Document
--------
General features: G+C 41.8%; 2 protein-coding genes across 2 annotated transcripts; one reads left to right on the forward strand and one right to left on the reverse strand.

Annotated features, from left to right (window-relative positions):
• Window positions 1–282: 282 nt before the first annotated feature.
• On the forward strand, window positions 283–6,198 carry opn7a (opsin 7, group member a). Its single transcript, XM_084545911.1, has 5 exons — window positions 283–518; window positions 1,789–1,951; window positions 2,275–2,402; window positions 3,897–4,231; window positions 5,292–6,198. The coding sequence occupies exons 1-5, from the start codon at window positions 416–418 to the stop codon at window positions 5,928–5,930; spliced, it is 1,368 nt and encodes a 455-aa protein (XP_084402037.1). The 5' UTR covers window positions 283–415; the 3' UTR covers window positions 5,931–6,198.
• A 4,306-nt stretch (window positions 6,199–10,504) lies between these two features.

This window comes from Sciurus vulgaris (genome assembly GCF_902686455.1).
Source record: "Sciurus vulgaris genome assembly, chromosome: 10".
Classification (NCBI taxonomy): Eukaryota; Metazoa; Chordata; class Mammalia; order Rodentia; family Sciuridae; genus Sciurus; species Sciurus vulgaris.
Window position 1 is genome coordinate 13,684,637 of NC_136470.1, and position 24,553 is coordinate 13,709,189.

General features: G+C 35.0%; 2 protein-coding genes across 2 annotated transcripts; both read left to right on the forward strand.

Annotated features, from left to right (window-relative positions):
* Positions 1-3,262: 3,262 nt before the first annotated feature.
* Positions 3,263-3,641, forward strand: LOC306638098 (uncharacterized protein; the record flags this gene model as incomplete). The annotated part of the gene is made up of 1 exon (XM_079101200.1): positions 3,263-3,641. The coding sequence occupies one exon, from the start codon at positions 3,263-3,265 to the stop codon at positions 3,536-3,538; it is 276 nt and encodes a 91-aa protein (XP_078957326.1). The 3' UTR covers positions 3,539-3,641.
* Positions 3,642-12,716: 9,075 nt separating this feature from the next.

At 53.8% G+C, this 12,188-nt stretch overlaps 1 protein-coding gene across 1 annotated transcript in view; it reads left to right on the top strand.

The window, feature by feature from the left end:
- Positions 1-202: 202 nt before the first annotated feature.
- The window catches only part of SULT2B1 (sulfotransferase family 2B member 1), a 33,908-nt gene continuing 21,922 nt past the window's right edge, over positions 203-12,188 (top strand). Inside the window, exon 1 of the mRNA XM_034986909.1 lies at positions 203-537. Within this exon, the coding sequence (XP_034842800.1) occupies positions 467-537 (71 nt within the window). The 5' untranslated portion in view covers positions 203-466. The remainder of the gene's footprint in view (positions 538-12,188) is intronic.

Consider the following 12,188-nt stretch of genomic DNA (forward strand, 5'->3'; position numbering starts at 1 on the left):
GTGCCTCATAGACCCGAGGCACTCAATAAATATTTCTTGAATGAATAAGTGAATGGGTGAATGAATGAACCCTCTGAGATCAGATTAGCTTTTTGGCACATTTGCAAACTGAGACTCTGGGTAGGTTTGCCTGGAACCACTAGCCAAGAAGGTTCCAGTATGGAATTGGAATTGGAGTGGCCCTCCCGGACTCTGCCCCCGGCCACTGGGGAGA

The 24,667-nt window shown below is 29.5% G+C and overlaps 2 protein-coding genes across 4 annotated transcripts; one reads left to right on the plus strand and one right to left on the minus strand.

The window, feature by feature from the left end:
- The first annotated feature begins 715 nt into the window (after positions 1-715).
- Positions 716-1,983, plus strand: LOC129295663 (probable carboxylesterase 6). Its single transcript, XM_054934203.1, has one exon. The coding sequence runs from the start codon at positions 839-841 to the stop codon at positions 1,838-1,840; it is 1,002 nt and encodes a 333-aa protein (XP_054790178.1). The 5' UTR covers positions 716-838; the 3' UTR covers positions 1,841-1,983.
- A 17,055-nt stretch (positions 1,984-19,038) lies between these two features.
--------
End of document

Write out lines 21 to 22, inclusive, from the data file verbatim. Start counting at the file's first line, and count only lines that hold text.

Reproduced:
The 24,667-nt window shown below is 29.5% G+C and overlaps 2 protein-coding genes across 4 annotated transcripts; one reads left to right on the plus strand and one right to left on the minus strand.

The window, feature by feature from the left end: